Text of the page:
Angry skaters prepare for a symbolic groundbreaking to demand action at City Hall

Supporters of Portland’s skate scene will take to the streets today to draw attention to the delay in building a planned skate park near the west end of the Steel Bridge.

The park, which was designed by Dao Construction and would occupy 30,000 feet on the west side of Naito Parkway, is part of a citywide plan of skate parks approved by the city council in 2005 and completed by Portland Parks & Recreation in 2008. The park adjoins the Steel Bridge is considered the “crown jewel” of Portland’s skate parks due to its central, accessible location near Old Town and public transportation.

Ryan Hashagen, longtime skate park advocate and owner of Portland Pedals, says Steel Bridge’s skate park plan is essential because there’s nothing else like it in Portland, despite the area’s growing popularity of action sports. Six of the other sites proposed in the 2008 Parks & Recreation plan have been built, but the vacant lot awaiting the crown jewel remains vacant.

“Burnside [Skate Park] is historical. But it’s not accessible to a wide range of skaters or backgrounds, or BMXers or scooters for that matter,” says Hashagen. “Portland is often considered one of the best skateboarding and skater spots in the world. And yet we don’t have a skate park that really lives up to that reputation and welcomes everyone.”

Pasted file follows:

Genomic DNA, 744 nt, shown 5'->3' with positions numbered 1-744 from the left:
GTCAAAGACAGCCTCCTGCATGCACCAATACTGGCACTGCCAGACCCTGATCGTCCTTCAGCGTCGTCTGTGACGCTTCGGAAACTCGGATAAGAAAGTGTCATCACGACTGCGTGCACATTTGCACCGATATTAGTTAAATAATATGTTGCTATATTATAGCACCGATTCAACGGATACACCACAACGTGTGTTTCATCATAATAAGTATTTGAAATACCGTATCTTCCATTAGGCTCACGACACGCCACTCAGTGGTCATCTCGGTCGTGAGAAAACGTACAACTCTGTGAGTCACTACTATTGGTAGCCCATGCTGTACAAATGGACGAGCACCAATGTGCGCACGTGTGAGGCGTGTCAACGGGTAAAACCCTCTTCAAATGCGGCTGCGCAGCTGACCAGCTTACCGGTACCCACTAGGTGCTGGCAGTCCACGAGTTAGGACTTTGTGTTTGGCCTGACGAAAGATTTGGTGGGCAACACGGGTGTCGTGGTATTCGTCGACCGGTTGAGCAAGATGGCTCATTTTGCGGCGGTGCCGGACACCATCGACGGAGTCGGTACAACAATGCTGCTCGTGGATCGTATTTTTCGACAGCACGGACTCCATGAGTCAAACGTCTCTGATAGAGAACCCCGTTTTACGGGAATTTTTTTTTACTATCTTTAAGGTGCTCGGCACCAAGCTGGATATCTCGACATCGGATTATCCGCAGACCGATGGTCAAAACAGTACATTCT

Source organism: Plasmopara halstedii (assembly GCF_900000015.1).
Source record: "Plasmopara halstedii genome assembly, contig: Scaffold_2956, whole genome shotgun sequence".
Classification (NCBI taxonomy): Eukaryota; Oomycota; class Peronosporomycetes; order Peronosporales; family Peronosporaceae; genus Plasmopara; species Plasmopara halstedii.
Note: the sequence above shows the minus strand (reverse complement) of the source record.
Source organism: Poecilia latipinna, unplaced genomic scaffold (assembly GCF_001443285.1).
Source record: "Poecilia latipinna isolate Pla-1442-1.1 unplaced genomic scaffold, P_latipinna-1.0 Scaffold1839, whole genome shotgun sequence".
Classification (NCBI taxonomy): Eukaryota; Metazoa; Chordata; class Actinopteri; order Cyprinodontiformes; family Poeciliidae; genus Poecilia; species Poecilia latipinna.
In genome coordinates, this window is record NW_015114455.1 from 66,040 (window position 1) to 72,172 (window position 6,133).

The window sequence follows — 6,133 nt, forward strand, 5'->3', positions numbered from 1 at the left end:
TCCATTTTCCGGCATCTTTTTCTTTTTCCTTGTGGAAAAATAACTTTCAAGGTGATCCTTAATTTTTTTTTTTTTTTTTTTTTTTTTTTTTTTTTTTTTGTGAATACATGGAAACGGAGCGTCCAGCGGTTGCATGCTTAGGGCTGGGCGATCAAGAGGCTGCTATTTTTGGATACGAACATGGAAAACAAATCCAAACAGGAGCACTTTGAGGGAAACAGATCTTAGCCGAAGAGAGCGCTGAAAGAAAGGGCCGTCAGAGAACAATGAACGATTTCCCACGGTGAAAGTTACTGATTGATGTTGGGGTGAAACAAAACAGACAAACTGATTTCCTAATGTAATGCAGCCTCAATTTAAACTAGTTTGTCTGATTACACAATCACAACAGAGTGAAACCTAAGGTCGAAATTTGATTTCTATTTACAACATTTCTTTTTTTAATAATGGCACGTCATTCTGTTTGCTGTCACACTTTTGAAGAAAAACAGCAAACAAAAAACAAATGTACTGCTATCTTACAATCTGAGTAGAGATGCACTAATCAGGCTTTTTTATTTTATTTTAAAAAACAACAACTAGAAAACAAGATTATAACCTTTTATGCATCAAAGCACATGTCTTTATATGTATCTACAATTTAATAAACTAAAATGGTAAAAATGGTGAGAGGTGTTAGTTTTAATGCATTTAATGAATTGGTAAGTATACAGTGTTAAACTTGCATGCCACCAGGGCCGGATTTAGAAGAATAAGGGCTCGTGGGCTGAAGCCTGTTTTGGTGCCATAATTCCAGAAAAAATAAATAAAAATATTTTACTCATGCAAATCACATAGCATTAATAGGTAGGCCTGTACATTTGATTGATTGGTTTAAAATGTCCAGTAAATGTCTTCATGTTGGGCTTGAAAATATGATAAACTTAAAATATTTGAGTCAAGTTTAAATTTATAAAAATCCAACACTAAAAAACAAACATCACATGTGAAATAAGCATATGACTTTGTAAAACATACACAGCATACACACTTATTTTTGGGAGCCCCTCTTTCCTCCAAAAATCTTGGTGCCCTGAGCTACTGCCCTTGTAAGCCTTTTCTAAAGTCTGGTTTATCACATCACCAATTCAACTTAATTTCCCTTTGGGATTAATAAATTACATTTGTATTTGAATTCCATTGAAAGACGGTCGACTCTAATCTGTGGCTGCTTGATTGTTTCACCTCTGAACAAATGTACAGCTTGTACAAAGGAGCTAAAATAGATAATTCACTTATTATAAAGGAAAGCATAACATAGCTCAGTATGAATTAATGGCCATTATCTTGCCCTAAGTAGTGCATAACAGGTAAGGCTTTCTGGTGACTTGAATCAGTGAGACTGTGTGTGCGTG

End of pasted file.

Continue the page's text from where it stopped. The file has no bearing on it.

A design was developed with guidance from the city in 2011 and even won five regional and national landscape design awards that year. But due to policy and budget deficits at Portland Parks and the project’s $8 million price tag, nothing happened. Another major obstacle was the ramp connecting the southbound Naito Parkway to the steel bridge. However, this ramp was decommissioned as part of the City Council’s Central City in Motion plan, which passed in November 2018.

As long as the ramp was an obstacle, Hashagen says, the generation that started building the park began to move on and lose interest.

“There was simply a knowledge gap,” says Hashagen. “[The younger generation] was unaware of the 2005 plan, so we’re trying to bring this City Council-approved vision back to life.”

That’s why Portland skaters and skate park advocates will mobilize for a “symbolic groundbreaking” tonight at 6:30 p.m. Prior to this, a procession of skaters will roll through town from the Salmon Street Fountain and land at the skate park’s planned location at Northwest 1st Avenue and Flanders Streets for the site’s groundbreaking and ceremonial concrete bag pour.

With the driveway no longer an obstacle, proponents are calling for a solid commitment from City Hall to building the park. Hashagen says one of the next deliverables they expect from the city is an implementation plan and a final price for the project.

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